aparigraha devotion divine feminine gonika love mother's day sankalpa shakti

Dear One,

The Month of May is upon us and Mother Nature is wearing her gown of stunning blossoms and verdant green jewels.  Her waters are flowing in creeks and rivers and there is a fragrance of possibility with every breath.  She is alive!

It’s no surprise that love and Springtime are intimately threaded together, love, it seems is truly in the air. 

May is the month that we celebrate Mothers around the world.  We acknowledge those attributes associated with a mother’s love, compassion, and devotional caregiving. Metaphysically, in the Vedic tradition, we honor Shakti, the Divine Feminine, as the eternal force of nature in the material world, the energy, dynamism, and receptive medium that creates something from nothing again, and again.

Shakti is alive, she is the sun and moon, the stars and sky, she is the mountains and rivers, she is us.  She is consciousness made real, tangible, touchable, and measured.  Shakti is the reflection of thoughts and desires.  She reflects to us what we see in her.  When we hear that we live in a reflective universe it is Shakti that is the reflector.  The poet Rumi captured this with, “What you are seeking is seeking you”.  When you gaze at the world through your desires without conditioned and limiting beliefs, the universe responds; it gives, demonstrates, and creates on your behalf.

One of my favorite mother-centric myths in Indian mythology is that of Patanjali, the revered sage and author of The Yoga Sutras.  

The story goes…

Gonika, a powerful Yogini, wanted a child.  She was at the end of her life and wanted more than anything to pass on her knowledge of Yoga to a son.  Gonika was deeply devoted.  She prayed daily and performed powerful puja and rituals. She steadfastly stayed true to the desire of her heart.  Others dismissed her desire, claiming she was far too old to bear a child and viewed her devotions as ridiculous nonsense.  Still, within her heart, she remained true to her desire.  One day, while sitting in meditation near the Ganges river, as she quietly finished her prayers she scooped up a little water between her palms and offered it in devotion to the energy of life.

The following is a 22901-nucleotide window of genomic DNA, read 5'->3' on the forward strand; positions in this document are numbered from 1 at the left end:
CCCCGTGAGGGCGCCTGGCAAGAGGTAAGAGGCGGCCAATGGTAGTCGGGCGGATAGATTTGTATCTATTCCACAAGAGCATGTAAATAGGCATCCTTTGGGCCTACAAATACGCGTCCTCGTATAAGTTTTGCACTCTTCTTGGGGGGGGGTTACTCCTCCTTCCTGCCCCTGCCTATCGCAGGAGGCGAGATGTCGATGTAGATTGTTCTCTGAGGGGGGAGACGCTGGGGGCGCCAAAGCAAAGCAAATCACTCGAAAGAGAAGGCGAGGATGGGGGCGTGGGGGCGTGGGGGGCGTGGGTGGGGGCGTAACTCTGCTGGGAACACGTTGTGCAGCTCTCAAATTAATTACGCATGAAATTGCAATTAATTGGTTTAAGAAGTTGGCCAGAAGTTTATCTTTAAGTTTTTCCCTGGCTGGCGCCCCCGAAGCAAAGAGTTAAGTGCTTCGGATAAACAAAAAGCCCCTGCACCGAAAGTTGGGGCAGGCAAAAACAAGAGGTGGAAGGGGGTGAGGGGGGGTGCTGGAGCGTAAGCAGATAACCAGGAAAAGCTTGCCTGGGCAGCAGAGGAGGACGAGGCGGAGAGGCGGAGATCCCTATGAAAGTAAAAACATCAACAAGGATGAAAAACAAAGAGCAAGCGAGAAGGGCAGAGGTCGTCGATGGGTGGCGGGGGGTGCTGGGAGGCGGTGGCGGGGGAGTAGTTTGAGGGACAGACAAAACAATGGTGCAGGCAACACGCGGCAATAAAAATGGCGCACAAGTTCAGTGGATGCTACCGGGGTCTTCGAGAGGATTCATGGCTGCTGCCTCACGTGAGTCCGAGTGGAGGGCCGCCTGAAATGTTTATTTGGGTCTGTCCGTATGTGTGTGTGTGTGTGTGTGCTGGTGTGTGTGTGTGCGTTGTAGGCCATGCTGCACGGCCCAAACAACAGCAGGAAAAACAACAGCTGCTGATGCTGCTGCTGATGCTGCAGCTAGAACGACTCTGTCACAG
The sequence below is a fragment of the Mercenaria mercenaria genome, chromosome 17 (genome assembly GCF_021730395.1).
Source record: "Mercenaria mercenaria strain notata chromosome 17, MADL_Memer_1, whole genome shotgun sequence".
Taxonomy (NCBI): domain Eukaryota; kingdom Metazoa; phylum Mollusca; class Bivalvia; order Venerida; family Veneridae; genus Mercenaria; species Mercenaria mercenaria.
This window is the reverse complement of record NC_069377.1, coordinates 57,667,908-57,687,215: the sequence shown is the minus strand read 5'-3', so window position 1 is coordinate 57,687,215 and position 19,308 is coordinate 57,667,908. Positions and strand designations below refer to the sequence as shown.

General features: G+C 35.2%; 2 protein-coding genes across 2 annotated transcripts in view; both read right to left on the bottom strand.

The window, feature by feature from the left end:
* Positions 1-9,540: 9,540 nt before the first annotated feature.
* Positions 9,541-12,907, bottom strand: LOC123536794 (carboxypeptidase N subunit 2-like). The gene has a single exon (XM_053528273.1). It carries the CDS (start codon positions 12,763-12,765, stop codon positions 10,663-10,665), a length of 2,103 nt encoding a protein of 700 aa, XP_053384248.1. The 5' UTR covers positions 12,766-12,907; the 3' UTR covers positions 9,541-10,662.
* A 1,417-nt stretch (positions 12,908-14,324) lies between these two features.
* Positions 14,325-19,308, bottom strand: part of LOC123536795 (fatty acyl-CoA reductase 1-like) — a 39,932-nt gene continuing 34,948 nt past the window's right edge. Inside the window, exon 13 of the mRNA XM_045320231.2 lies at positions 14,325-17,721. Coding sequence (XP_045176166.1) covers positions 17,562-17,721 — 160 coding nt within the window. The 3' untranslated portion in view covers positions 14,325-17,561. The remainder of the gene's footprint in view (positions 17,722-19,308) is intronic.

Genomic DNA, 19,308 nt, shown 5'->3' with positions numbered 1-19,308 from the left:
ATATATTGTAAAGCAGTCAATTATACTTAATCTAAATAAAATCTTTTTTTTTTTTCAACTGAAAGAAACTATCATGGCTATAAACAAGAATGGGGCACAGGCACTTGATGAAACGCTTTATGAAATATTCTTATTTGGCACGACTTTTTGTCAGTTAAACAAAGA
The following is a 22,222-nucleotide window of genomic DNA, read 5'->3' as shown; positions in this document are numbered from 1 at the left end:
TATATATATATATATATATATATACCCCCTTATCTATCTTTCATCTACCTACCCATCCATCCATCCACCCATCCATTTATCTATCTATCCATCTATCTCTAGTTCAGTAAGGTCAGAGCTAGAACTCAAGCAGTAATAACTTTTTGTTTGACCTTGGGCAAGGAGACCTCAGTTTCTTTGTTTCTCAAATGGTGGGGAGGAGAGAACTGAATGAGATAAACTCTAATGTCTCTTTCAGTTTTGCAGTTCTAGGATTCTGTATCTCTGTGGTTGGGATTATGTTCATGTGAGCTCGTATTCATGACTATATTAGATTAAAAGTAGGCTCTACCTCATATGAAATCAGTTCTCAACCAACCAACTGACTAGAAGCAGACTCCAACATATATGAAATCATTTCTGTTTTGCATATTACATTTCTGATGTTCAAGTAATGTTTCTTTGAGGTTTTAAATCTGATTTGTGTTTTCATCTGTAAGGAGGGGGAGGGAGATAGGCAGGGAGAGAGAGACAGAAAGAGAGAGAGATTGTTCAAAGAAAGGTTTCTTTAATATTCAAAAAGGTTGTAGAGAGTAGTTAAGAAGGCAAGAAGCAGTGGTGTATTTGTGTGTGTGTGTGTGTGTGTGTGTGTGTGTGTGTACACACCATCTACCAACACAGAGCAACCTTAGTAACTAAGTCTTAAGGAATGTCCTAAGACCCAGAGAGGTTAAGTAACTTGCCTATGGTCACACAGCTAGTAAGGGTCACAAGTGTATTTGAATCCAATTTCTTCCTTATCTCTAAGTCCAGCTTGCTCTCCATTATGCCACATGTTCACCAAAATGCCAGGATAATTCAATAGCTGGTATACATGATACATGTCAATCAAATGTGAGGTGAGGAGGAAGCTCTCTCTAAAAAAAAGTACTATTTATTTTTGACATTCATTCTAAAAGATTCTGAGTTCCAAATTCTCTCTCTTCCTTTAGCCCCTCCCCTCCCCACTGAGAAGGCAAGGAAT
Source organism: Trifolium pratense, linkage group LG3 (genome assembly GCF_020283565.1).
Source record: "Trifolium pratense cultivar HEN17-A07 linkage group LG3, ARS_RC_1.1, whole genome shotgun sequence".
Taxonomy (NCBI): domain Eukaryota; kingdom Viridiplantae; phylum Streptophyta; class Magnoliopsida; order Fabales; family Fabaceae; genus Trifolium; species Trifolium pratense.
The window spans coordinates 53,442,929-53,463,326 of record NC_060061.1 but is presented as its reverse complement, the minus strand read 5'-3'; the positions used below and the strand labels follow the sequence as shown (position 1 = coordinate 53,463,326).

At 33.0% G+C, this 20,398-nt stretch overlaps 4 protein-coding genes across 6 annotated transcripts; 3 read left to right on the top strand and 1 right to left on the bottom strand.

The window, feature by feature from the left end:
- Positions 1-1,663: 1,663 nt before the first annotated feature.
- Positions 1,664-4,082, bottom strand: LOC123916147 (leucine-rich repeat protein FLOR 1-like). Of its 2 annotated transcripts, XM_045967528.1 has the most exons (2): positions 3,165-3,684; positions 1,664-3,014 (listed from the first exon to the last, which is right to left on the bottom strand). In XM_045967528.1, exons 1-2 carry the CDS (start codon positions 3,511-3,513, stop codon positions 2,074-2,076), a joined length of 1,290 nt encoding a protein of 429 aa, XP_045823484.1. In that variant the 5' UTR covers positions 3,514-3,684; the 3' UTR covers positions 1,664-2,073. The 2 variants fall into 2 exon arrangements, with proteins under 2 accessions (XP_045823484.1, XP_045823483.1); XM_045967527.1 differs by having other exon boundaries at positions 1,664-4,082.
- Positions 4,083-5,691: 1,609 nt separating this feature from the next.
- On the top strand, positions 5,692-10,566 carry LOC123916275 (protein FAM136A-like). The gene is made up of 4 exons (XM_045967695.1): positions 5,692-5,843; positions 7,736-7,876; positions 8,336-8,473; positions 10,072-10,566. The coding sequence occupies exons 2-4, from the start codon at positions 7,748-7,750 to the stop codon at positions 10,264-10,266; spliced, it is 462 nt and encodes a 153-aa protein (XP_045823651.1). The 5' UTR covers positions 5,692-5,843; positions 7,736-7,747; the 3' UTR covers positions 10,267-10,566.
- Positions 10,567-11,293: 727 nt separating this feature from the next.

Suddenly…just like that, splat, a little half snake half boy landed squarely in her hand. Her prayers were answered, and she held within her hands a little boy she would name Patanjali, as Pat means fallen or landed and Anjali is translated as a divine offering.  This boy would grow to know the system of Yoga and the path of liberation becoming the celebrated author of The Yoga Sutras.

What fills my mind is an image of the steady, calm, strong, and heart-centered Gonika in sweet devotion to life, giving what simple offering she could at that moment, and receiving not only a son but an incredible lineage to the teachings of Yoga.

Life is like that at times.  We may have a desire of the heart that has yet to be revealed, and the moment we let it go, and set it free, suddenly, just like that, something arrives in a surprisingly different shape and takes on an unexpected form, more wonderful than we ever could imagine.



  • Find a little time to spend in nature.  Consider an intention, perhaps a heart-centered desire that has yet to be demonstrated.  
  • Allow the feeling of the intention, your Sankalpa to arise. Create a felt sense of the Sankalpa in your body.
  • Create a short repeatable affirmation that is the embodiment of your Sankalpa.  Gently repeat it to yourself in the voice of your mind, three times.  And let is go.
  • Take Pushpanjali Mudra, palms turned up, sides of the hands pressed together.  Imagine offering a devotion of love, compassion, and supreme care-giving, to the mother of your life, it may be your own mother, a motherly being or figure, or a divine presence of protection and kindness.  Just offer.  When you are complete place your hands over your heart and rest in the effulgence of Shakti.







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